“Reducto,” “Impedimenta,” and “Priori Incancatatum:” Harry Potter and the Goblet of Fire

October 26, 2010

NB: I have to admit … I’m not giving this post my all here.  I have a couple of reasons (excuses) including that I’ve been really busy, that I don’t really like Goblet of Fire all that much, and that I’ve now gone past it and am well into Order of the Phoenix so it isn’t even all that fresh in my mind.  Never the less, I am way too OCD to skip it and move on so …

Dark Defence Training Camp, Courtesy of Lord Voldemort

As much as I don’t really enjoy this book, it is very necessary to the plot.  To buy the series as a whole, we all have to believe that Harry Potter does indeed have a chance when it comes to beating Lord Voldemort.  This seems irrational in the first book even when the Dark Lord is just a creepy face in the back of Quirrel’s head.  As we watch Voldemort cut a swath through the opening chapters of later books it becomes more and more difficult to believe.  But as the danger grows, young Harry starts to rise to the challenge.  He defeats the first Horcrux without evening knowing it, then he learns the difficult Patronus charm and uses it to protect himself against long odds.  But his real shot at self defense (and saving the world) is actually provided to him by Voldemort when he spends his whole fourth year learning every jinx he can get his hands on.

It turns out to be a wonderful prep year for later strife.  He and Hermione (and later Ron) put in countless hours practicing and studying spells which come in useful again and again as they start to run into real Death Eaters.  Plus Harry (and all of them) get personally tutored by a death eater in how to resist the Imperius curse in class.  The fact that he’s actually evil aside, Barty Crouch Jr.’s Defense Against the Dark Arts class is arguably the best one they get in terms of defending oneself against said Dark Arts.  Even his message of “constant vigilance” is a motto that Harry later adopts for himself.

Lord Voldemort’s Ridiculously Complex Plan

So Lord Voldemort’s convoluted plan is actually the thing that prepares Harry (and the whole trio) to meet the upcoming onslaught of death eaters more than anything else.  Granted he didn’t intend for Harry to survive past the graveyard scene so he didn’t care what training he was picking up during that year but still … this is one of the more silly diabolical master plans I’ve come across in literature.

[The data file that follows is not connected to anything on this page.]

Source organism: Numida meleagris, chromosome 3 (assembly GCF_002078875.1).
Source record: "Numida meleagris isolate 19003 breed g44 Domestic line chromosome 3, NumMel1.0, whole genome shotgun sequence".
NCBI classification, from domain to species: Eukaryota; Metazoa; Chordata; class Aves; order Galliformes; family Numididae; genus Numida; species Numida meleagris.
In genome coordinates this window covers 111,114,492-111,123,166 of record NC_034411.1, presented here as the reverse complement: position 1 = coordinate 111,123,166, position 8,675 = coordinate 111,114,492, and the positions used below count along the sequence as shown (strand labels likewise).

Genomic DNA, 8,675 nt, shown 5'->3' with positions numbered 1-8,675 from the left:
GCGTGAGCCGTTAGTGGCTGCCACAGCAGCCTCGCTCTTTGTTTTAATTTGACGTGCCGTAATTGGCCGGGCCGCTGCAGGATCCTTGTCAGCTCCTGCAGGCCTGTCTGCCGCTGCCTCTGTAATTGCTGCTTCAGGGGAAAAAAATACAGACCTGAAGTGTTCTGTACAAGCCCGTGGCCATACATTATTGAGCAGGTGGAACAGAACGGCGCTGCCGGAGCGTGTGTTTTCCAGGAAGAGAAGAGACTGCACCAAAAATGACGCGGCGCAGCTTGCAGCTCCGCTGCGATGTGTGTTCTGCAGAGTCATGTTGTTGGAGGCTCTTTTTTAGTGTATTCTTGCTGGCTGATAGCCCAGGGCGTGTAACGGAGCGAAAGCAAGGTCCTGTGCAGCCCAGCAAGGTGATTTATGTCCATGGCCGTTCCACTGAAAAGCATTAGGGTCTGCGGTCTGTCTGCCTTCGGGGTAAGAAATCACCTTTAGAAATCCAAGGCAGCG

Why not, once he had “Moody” in place have him keep Harry after class the first day, turn his quill into a port key and then drop it have Harry pick it up and abduct him straigt away?  Or why not, have “Moody” just go over to the Burrow and collect him straight from the Weasley’s.  Arthur would never have suspected a thing until it was too late.  Or why not, for that matter, have someone else … ANYONE ELSE … kill Harry.  The plan always seems a little silly to me at the end.

Curses, Hexes, Jinxes and Charms

I love all the spells in Harry Potter and this book is full of them.  I’ve definitely been known to try alohamora on my apartment door when the keys are hiding at the bottom of my bag or even priori incantatum on improperly saved word documents.  (Its never worked).  But I love the process of watching Harry (and co) learn new spells in this book.  Once again, when in doubt, they go t the library.  And then they practice practice practice to learn what they may need.

If you happen to be interested there are pretty comprehensive lists of wizarding spells from the books at both wikipedia and the Harry Potter wiki which are fun to read through.

And all the rest

Its been too long for me to clearly remember and spout off about all the things which particularly annoy me (Ron’s incredibly jerky behavior, Harry’s constant procrastination and lying, and Cho) or which I particularly love (Hermione’s feud with Rita, the Blast Ended Screwts, Professor McGonagall’s dancing lesson) so … I won’t.  I’ll just pick up again soon with Order of the Phoenix … stay tuned.

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One Response to ““Reducto,” “Impedimenta,” and “Priori Incancatatum:” Harry Potter and the Goblet of Fire”

  1. denisedthornton Says:

    I love your breezy but accurate renderings of these tales.

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